I Have An Idea, Let's Paint it. . . RED !
The Coquille River Lighthouse, known as Bandon Light to the locales, was first lit in 1896 with a fourth order Fresnel lens. It is located at the mouth of the Coquille River as it enters the Pacific Ocean on the southern coast of Oregon.
This is not my first blog on this lighthouse. Previously I described a little more about the history of the Light and the disastrous Bandon fire of 1936. See the link to the previous blog on May 5,2015: http://www.capistranobeachphotography.com/blog/2015/5
The image above was taken in late afternoon in November 2015. When I first photographed the lighthouse in the summer of 2014, I thought it strange that the color scheme from the last restoration in 1976 had this cranberry red color over the concrete base. It just did not look historically identifiable with the lighthouse, its history nor the area in which it resided. After all, it did not look indigenous to a historical lighthouse that for over 120 years protected the shipping lanes in and out of the Coquille river. In the past the lighthouse had been painted light grey and white, not cranberry red ! In the late 1800's and early 1900's, the area was a hub for coastal shipping related with the timber industry, ship building, fur trading and crops. It is a local crop that may perhaps lend the best explanation to the idea of the cranberry red base color painted for the 100 year anniversary of the lighthouse.
Bandon is a local center of cranberry production. So much so that it competes with Middlesborough Massachusetts as a cranberry capital, albeit on the west coast and on a much smaller scale. More than 100 growers account for 95% of Oregon's cranberry production, and about 5% of the national crop, harvesting about 1600 acres of cranberry bogs just around Bandon proper. In the fall of 1994 a record crop of nearly 304,000 barrels or 30 million pounds were harvested. Different hybrid varieties are grown here now such as the Stevens variety but it was the hybrid vine variety from Massachusetts first introduced to nearby Hauser by Charles McFarlin in1855 that had been the mainstay in Oregon. It reigned supreme in Oregon for nearly 8 decades of constant production. McFarlin had initially come to Oregon to pan for gold. He not only did not make his fortune at panning for gold, he did not even make a living at it. So he turned to the only other thing he knew and that was the cranberry vine. He brought the vines from Cape Cod and then planted these in Oregon's first cranberry bog near the town of Hauser, just north of Coos Bay. This west coast variety was named in honor of him and his success in adapting it to the coastal climate. Brandon is also the location of the country's first wet harvested cranberry bog where dikes are built around the bushes and then flooded with water.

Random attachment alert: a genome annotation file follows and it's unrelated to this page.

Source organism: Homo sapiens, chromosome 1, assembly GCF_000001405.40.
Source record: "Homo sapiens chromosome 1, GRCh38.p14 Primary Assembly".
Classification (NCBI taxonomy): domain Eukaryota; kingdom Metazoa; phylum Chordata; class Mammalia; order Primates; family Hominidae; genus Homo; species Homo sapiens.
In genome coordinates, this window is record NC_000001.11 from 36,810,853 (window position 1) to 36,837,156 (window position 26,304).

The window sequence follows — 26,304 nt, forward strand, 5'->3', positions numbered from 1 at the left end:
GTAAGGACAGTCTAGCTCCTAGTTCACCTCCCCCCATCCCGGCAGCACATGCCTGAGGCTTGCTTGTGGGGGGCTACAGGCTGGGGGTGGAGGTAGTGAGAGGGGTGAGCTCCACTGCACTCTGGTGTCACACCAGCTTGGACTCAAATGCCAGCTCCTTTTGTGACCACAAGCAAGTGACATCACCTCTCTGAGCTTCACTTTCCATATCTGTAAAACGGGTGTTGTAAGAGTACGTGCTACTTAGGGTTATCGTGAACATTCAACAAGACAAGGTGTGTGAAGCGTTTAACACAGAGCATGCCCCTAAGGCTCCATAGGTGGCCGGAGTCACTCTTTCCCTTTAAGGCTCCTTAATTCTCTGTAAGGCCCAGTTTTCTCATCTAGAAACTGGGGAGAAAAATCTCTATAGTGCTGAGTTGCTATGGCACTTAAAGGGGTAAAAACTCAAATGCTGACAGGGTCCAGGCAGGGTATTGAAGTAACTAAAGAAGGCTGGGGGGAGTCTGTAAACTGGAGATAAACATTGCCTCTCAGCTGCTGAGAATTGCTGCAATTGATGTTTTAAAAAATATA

The Cranberry Festival in Bandon is celebrated each fall and has been since 1946.